Mutant Fukushima Butterflies Should Discourage Middle East Nuclear

mutant butterfly, Fukushima, nuclear power, Middle East, earthquakesResearchers who collected and studied 100 pale grass blue butterflies from the Fukushima prefecture following last year’s nuclear meltdown have discovered serious mutations resulting from exposure to radiation. The butterflies, which were collected two months after the March, 2011 earthquake and tsunami caused the worst nuclear disaster since Chernobyl, had abnormalities in their legs, antennae and abdomens, as well as dents in their eyes. Some of them had broken or wrinkled wings and changes in wing size and markings.

Hit the jump to learn more about the study published in Scientific Reports if you need more convincing that nuclear power in earthquake-prone areas of the Middle East are an especially bad idea.

CNN reports that 12% of the pale grass blue butterflies collected in May, 2011 showed abnormalities as a result of radiation exposure. After the butterflies mated, 18% of the offspring had mutations of some kind.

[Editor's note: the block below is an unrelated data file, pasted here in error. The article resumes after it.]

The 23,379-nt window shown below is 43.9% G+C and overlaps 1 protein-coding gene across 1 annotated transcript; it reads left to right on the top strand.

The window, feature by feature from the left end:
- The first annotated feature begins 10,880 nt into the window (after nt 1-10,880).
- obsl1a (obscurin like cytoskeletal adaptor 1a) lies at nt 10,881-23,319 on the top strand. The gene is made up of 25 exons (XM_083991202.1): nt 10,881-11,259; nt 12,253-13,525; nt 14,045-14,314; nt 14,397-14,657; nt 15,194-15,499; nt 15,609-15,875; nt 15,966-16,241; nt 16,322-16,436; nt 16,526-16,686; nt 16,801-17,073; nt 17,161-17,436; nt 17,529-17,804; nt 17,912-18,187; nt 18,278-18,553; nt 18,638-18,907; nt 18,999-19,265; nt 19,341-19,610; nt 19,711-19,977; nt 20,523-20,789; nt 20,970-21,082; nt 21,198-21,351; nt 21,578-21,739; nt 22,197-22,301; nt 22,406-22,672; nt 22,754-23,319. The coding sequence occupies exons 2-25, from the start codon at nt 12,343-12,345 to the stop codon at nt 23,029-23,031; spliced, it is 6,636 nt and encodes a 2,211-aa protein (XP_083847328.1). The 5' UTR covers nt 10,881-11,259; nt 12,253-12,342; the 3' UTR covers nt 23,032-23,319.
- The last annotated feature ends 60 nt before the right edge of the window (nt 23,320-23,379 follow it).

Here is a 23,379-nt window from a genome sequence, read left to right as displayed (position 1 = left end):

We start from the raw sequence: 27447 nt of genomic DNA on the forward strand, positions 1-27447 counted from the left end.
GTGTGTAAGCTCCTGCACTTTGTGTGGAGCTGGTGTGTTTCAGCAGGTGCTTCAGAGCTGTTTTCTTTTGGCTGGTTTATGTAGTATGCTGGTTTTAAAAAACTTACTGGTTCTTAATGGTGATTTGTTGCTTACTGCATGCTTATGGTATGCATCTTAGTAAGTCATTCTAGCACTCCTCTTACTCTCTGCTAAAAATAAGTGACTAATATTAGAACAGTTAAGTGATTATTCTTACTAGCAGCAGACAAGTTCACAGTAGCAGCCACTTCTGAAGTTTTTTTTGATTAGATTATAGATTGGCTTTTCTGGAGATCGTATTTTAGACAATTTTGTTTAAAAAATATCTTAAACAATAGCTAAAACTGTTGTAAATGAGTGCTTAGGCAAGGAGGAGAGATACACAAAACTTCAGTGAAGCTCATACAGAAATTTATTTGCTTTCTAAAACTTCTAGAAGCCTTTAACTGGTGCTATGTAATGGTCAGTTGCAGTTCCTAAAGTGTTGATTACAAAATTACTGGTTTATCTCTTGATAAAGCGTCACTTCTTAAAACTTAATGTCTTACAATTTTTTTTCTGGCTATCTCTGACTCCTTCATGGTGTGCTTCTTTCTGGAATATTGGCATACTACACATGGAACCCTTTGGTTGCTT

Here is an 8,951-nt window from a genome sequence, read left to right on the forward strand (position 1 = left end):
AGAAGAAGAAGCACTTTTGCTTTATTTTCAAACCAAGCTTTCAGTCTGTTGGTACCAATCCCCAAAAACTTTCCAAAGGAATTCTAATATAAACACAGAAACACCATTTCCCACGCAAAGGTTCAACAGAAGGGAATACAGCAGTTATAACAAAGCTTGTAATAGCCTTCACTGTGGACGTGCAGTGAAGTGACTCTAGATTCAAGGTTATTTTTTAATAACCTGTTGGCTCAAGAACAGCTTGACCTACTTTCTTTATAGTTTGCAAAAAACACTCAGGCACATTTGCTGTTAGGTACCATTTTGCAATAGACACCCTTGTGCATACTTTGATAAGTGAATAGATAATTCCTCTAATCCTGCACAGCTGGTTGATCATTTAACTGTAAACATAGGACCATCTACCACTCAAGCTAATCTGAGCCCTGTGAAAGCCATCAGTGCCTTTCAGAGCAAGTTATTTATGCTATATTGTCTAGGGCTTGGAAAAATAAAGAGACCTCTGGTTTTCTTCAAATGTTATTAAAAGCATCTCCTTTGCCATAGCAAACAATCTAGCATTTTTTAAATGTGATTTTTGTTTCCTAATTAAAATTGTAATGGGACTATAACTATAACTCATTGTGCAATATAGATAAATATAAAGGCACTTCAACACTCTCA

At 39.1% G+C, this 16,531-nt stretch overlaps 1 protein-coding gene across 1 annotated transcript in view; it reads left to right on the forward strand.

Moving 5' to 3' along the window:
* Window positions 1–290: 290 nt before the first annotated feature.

And when mated with butterflies that were nowhere near Fukushima throughout the nuclear disaster, the percentage of mutations rose to 34%.

“[This indicates] that the mutations were being passed on through genes to offspring at high rates even when one of the parent butterflies was healthy,” according to CNN.

Another 200 butterflies were collected from the Fukushima prefecture in September,2011 to get a sense of how those butterflies fared. It turns out that 28% of them had many of the mutations described above and 52% of their offspring had morphed in some way. Many died before reaching maturity.

“The study indicated that second-generation butterflies, the ones collected in September, likely saw higher numbers of mutations because they were exposed to the radiation either as larvae or earlier than adult butterflies first collected,” according to CNN.

Scientists claim that butterflies are especially sensitive to radiation so it’s crucial to sample other species to gain a concise understanding of how the Fukushima disaster has impacted the surrounding ecosystem. Joji Otaki, an associate professor at the University of the Ryukyus in Okinawa, told Japan Times that humans are more tolerant to radiation.

Which means we shouldn’t expect to see human babies born with wrinkled wings just yet. Still, do we really want to risk building nuclear power plants in Turkey, or Iran, both of which countries regularly experience devastating earthquakes?

:: CNN

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